Mid-day walk

Most days my husband, Richard, and I, follow our lunch with a walk. Today was no different. It is gloomy and threatens to rain with the odd droplet, but raincoats donned, out we went.

Recently we moved from Ontario to British Columbia and thus our walks are adventures in meeting a new challenge: making it up and down formidable hills! We encourage one another with the dangling carrot of "that hill added yet another day to our lives!" (We will undoubtedly continue walking as long as the old fellow we passed the other day - 80 if he was a day, walking poles in hand, he made his way down the steep 45 degree incline that is our street. And earlier a fellow passed us on bike, peddaling up another steep hill that I, at 57, would be yet unlikely to bike up. Clearly we have catching up to do!)

Today we meandered through a park that is remarkably wild given its location in downtown Nanaimo. Dissected by a rushing river-let (it's definitely a river by Ontario standards and yet is small by B.C. standards), it delights with waterfalls, ferns that fan out several feet and stand as tall as I (five foot), and trees that hover so high over us and have a girth of such indescribable measurement ... it is hard to share what impact all this nature has on our well-being and attitude!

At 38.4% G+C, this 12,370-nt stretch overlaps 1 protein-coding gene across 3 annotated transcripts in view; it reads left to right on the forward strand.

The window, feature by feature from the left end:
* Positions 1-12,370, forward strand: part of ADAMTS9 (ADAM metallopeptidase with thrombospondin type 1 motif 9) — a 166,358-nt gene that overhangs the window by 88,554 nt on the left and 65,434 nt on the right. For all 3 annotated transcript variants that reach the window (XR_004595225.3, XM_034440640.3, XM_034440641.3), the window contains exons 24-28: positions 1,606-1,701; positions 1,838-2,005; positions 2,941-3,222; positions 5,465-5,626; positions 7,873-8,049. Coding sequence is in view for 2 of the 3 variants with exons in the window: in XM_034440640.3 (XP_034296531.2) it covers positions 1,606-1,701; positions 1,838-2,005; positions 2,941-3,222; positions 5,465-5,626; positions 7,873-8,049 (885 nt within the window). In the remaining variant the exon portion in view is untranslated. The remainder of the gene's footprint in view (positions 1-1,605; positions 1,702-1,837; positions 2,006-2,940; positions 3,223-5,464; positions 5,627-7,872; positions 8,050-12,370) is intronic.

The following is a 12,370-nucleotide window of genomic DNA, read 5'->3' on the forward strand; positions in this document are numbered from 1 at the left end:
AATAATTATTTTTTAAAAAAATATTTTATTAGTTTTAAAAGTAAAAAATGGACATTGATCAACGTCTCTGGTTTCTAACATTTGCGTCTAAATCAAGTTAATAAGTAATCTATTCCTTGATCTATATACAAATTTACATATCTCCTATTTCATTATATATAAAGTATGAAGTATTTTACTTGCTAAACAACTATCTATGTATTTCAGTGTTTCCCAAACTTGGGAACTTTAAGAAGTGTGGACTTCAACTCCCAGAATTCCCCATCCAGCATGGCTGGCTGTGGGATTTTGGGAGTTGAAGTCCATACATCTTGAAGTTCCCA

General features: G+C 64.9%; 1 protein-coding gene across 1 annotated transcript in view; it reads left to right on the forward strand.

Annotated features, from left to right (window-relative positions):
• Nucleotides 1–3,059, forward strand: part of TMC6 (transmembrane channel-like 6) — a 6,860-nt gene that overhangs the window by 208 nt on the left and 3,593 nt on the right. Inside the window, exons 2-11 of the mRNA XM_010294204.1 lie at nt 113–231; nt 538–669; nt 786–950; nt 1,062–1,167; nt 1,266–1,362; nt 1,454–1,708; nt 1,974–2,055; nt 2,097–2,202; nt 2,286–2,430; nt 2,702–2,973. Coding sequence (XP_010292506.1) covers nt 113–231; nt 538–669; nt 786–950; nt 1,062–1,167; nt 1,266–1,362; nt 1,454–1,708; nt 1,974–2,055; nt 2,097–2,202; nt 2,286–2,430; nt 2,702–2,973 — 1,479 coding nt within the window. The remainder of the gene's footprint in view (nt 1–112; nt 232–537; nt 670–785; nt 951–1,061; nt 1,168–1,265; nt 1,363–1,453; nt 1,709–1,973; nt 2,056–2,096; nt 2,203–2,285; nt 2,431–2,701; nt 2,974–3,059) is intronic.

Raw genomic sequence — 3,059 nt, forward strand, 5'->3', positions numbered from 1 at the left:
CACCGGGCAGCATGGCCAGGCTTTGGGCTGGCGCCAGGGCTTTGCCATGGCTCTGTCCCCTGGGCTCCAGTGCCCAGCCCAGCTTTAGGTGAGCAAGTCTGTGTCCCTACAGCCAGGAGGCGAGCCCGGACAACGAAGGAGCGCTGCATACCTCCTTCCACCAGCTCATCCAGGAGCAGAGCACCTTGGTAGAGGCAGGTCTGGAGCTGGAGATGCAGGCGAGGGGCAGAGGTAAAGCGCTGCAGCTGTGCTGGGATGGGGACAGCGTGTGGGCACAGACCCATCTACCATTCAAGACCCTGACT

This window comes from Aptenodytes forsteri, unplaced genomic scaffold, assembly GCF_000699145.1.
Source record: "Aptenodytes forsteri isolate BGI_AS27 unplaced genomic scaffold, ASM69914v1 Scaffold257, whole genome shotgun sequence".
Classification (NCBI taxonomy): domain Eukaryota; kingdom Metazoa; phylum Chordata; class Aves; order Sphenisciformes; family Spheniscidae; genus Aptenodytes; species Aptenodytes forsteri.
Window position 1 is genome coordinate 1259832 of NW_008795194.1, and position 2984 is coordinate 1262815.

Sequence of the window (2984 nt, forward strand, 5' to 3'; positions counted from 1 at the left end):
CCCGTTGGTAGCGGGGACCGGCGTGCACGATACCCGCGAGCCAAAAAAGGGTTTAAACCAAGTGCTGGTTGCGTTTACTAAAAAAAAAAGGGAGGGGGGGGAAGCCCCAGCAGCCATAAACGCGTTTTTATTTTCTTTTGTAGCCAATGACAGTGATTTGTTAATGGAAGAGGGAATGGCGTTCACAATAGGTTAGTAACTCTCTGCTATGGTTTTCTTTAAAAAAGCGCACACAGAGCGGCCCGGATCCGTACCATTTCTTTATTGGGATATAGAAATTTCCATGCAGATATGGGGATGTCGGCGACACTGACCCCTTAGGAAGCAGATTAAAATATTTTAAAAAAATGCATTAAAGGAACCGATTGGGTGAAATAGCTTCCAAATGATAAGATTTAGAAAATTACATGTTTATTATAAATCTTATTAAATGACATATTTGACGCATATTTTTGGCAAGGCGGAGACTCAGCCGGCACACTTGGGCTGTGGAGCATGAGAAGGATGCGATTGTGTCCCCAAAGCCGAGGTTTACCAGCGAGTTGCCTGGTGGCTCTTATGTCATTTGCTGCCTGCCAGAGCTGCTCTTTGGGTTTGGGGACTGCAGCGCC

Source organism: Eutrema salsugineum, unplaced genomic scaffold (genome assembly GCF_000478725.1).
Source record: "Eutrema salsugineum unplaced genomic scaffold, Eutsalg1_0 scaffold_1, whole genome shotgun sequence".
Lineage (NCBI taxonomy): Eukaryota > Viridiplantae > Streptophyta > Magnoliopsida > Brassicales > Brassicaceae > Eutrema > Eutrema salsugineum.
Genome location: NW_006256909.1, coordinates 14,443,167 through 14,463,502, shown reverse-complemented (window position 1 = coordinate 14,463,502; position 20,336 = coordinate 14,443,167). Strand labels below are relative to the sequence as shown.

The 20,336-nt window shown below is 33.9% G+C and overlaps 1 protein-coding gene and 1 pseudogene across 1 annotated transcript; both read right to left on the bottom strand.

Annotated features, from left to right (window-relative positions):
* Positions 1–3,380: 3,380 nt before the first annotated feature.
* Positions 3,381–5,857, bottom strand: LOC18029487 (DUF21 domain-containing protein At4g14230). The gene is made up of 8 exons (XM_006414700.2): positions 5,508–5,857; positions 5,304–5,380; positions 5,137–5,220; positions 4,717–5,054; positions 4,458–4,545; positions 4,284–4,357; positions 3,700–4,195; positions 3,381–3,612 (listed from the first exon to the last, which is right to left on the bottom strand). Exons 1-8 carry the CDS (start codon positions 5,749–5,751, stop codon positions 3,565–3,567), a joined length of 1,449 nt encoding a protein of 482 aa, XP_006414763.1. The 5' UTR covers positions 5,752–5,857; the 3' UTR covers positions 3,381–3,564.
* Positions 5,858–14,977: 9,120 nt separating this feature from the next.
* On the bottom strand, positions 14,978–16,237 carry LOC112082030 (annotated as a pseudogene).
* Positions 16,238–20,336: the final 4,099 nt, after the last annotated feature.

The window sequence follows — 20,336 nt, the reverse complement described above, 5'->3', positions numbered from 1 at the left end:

Other days we wander through city trails to the harbour where we can see starfish, watch seagulls pick up clams and drop them on the rocks in low tide to feast over and over,  watch deer following the river to the ocean, and with time we will see otters, dolphins and even sea lions we are told.

All this in a city of some 70,000 people - people who walk, smile, stop to chat and are otherwise clearly happy to live in their chosen home. What an adventure!

We finished our walk today by choosing to take a long, long staircase up to an adjoining road. Almost up the 100 or so steps, we stopped to let a class of kindergartners pass as they took that path to the swimming pool. Mind, this path has a steep cliff on one side, unprotected by fencing or other barrier. And that's another thing about B.C.: you acquire safe judgment and exercise caution - there are simply too many wild bits to protect its inhabitants from every potential danger.

And such was our walk today. Perhaps next time I'll take you by the ocean and describe that view, if I can find words that are up to conveying that spectacle!